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We may have just rolled into October, but retailers are gearing up for the holiday season. And they’re worried it’s going to be a slow one because of inflation and fears of a recession. One survey from the firm AlixPartners projects a 4% to 7% increase in sales this year. Which, when you adjust for inflation, is actually a decrease in real sales.
As a small-business owner, Rachel Lutz feels a little stuck between how much customers say they’ll spend and how they’re spending already.
“I’m hearing a lot of doom and gloom about a recession, about economic conditions coming ahead,” she said. “But I feel like retailers should be confident going into this season.”
Confident because sales at her women’s boutique in Detroit, called the Peacock Room, are strong. She’s focusing on having unique pieces in stock at all times so she doesn’t lose customers to online shopping.
“It will never replace an in-store experience of feeling and touching and having that immediate gratification of walking out with your purchase,” Lutz said.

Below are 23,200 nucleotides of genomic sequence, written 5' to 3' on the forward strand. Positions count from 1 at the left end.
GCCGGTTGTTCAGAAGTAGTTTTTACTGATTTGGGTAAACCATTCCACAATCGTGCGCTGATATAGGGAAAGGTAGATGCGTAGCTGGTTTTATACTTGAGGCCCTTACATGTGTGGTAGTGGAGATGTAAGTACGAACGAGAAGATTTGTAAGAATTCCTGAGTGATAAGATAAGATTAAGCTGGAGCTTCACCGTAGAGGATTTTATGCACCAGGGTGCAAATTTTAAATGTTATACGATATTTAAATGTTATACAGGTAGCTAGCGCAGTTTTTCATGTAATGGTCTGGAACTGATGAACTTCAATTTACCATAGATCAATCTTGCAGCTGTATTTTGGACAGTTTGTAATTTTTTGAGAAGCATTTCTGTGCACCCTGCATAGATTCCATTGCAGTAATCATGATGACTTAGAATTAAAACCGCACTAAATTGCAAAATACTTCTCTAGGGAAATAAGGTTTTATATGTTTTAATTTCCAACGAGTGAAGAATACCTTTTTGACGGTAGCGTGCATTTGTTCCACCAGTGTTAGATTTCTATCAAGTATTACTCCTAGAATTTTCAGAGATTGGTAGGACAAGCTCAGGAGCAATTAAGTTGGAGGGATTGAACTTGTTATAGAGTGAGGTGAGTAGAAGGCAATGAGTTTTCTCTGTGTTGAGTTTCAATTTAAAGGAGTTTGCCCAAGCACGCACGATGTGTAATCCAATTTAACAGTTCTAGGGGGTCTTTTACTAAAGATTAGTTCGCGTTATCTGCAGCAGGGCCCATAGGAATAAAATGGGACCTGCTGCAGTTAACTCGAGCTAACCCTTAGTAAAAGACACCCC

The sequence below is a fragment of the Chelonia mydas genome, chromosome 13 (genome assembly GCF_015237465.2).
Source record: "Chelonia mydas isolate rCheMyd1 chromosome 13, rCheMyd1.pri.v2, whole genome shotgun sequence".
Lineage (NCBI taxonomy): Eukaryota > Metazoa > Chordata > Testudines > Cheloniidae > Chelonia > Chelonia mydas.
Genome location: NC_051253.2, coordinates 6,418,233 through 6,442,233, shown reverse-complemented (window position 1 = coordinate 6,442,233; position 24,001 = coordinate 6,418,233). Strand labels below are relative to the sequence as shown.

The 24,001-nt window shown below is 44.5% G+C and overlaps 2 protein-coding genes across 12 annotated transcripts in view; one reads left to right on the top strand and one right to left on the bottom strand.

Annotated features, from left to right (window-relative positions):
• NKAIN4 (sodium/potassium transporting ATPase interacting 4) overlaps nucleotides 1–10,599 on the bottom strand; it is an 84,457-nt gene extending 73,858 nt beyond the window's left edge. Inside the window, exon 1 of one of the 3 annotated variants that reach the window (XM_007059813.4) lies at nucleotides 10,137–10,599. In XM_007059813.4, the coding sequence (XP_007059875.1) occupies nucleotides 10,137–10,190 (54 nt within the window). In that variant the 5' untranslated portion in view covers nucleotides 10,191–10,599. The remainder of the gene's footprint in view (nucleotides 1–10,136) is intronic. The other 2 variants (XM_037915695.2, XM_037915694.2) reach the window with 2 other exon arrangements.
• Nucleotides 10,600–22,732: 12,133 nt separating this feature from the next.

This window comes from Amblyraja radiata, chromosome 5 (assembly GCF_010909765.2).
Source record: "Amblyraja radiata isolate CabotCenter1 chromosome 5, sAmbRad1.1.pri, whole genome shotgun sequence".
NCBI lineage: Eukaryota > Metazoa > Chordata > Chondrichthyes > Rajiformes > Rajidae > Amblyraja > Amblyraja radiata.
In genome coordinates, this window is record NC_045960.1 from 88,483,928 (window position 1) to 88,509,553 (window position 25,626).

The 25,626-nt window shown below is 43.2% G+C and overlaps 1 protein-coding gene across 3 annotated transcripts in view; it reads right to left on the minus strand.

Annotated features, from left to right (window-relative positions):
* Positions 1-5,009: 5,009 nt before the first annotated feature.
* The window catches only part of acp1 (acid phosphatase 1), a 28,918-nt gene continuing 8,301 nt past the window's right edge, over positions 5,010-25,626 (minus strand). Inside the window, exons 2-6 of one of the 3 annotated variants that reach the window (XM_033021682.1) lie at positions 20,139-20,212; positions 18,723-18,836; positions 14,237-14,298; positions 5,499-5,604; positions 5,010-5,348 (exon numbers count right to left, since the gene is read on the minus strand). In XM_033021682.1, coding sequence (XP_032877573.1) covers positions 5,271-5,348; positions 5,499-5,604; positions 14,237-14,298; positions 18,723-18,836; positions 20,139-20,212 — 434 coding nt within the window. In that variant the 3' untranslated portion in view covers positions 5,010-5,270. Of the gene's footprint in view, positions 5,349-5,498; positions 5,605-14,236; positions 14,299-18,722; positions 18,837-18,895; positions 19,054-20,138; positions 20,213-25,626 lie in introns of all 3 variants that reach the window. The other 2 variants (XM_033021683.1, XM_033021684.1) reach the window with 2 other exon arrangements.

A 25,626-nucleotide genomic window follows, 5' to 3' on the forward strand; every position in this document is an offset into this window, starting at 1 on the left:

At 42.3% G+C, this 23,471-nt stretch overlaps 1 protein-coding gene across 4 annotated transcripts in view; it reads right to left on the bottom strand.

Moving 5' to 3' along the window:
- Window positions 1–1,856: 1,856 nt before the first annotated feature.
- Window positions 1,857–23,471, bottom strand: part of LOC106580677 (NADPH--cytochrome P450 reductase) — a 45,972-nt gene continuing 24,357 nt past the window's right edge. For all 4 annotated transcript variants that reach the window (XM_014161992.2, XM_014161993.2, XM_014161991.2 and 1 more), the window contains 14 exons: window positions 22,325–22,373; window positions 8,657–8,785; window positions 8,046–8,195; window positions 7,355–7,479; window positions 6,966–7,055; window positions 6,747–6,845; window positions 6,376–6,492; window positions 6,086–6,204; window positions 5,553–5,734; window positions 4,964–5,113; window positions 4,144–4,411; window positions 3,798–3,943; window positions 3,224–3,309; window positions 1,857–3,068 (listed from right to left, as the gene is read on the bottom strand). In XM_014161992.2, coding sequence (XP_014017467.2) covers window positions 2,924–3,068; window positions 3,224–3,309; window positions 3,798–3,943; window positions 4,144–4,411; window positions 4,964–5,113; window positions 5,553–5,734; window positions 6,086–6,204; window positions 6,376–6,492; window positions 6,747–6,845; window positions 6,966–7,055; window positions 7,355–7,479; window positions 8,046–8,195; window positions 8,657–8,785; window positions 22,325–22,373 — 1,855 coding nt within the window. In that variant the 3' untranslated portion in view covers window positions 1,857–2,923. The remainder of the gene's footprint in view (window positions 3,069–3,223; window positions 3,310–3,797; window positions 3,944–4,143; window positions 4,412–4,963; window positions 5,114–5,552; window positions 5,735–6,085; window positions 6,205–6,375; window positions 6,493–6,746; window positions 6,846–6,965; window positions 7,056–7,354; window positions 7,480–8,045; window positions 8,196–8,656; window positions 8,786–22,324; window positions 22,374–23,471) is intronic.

Forty percent of people plan to do the majority of their holiday shopping online. That’s up 10 percentage points from 2019. And the more popular digital shopping becomes, the more store- and brand-agnostic shoppers get.
“Retailers need to focus on really understanding what does your consumer want and putting insights into action,” said Alexa Driansky with AlixPartners.
Because of inflation, what consumers want is sales. So stores are starting them early. Target kicks off holiday shopping this week. Amazon’s holding a Prime sale next week.
Brittany Steiger, a retail analyst at Mintel, said a lot of businesses are trying to sell stuff they bought too much of during supply chain snarls.
“As retailers are sitting on piles of inventory, they’re going to want to clear through that inventory,” she said.
Plus, the earlier people start shopping, the more they might spend overall. Nicole DeHoratius, a professor of operations management at the University of Chicago, said a long shopping season is also better for logistics.
“It’s easier to staff for those types of events. It’s easier to plan for sort of a smooth cycle,” DeHoratius said.
It’s why the holiday creep feels earlier every year.
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